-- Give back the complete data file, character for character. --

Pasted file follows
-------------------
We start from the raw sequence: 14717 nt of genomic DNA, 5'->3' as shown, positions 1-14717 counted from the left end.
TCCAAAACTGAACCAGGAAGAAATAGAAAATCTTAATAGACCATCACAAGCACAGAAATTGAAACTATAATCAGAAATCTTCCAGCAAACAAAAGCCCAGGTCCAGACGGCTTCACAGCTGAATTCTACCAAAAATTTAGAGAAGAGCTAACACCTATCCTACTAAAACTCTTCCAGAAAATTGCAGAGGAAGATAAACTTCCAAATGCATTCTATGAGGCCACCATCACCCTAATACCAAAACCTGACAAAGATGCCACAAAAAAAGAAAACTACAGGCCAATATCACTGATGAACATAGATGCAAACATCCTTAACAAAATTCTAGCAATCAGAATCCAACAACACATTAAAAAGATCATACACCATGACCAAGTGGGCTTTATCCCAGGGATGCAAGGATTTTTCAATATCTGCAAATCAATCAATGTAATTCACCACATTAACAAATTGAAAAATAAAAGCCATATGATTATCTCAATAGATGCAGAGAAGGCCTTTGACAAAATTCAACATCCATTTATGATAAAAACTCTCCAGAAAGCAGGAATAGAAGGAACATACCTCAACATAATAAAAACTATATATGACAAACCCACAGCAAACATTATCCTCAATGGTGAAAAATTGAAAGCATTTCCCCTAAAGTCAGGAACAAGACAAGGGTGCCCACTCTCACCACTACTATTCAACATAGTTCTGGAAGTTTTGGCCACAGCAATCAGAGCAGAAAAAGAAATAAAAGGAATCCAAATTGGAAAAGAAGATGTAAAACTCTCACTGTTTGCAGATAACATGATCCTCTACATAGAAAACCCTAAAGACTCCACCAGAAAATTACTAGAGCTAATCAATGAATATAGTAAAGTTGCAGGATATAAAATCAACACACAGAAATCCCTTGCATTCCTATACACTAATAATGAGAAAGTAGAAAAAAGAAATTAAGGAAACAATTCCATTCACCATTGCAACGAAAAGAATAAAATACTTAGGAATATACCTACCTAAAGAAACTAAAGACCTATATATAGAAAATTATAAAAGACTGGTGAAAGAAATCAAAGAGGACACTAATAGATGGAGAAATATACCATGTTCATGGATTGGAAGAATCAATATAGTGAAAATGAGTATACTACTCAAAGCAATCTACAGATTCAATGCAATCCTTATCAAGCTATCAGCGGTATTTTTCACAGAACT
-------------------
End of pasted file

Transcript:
We start from the raw sequence: 14717 nt of genomic DNA, 5'->3' as shown, positions 1-14717 counted from the left end.
TCCAAAACTGAACCAGGAAGAAATAGAAAATCTTAATAGACCATCACAAGCACAGAAATTGAAACTATAATCAGAAATCTTCCAGCAAACAAAAGCCCAGGTCCAGACGGCTTCACAGCTGAATTCTACCAAAAATTTAGAGAAGAGCTAACACCTATCCTACTAAAACTCTTCCAGAAAATTGCAGAGGAAGATAAACTTCCAAATGCATTCTATGAGGCCACCATCACCCTAATACCAAAACCTGACAAAGATGCCACAAAAAAAGAAAACTACAGGCCAATATCACTGATGAACATAGATGCAAACATCCTTAACAAAATTCTAGCAATCAGAATCCAACAACACATTAAAAAGATCATACACCATGACCAAGTGGGCTTTATCCCAGGGATGCAAGGATTTTTCAATATCTGCAAATCAATCAATGTAATTCACCACATTAACAAATTGAAAAATAAAAGCCATATGATTATCTCAATAGATGCAGAGAAGGCCTTTGACAAAATTCAACATCCATTTATGATAAAAACTCTCCAGAAAGCAGGAATAGAAGGAACATACCTCAACATAATAAAAACTATATATGACAAACCCACAGCAAACATTATCCTCAATGGTGAAAAATTGAAAGCATTTCCCCTAAAGTCAGGAACAAGACAAGGGTGCCCACTCTCACCACTACTATTCAACATAGTTCTGGAAGTTTTGGCCACAGCAATCAGAGCAGAAAAAGAAATAAAAGGAATCCAAATTGGAAAAGAAGATGTAAAACTCTCACTGTTTGCAGATAACATGATCCTCTACATAGAAAACCCTAAAGACTCCACCAGAAAATTACTAGAGCTAATCAATGAATATAGTAAAGTTGCAGGATATAAAATCAACACACAGAAATCCCTTGCATTCCTATACACTAATAATGAGAAAGTAGAAAAAAGAAATTAAGGAAACAATTCCATTCACCATTGCAACGAAAAGAATAAAATACTTAGGAATATACCTACCTAAAGAAACTAAAGACCTATATATAGAAAATTATAAAAGACTGGTGAAAGAAATCAAAGAGGACACTAATAGATGGAGAAATATACCATGTTCATGGATTGGAAGAATCAATATAGTGAAAATGAGTATACTACTCAAAGCAATCTACAGATTCAATGCAATCCTTATCAAGCTATCAGCGGTATTTTTCACAGAACT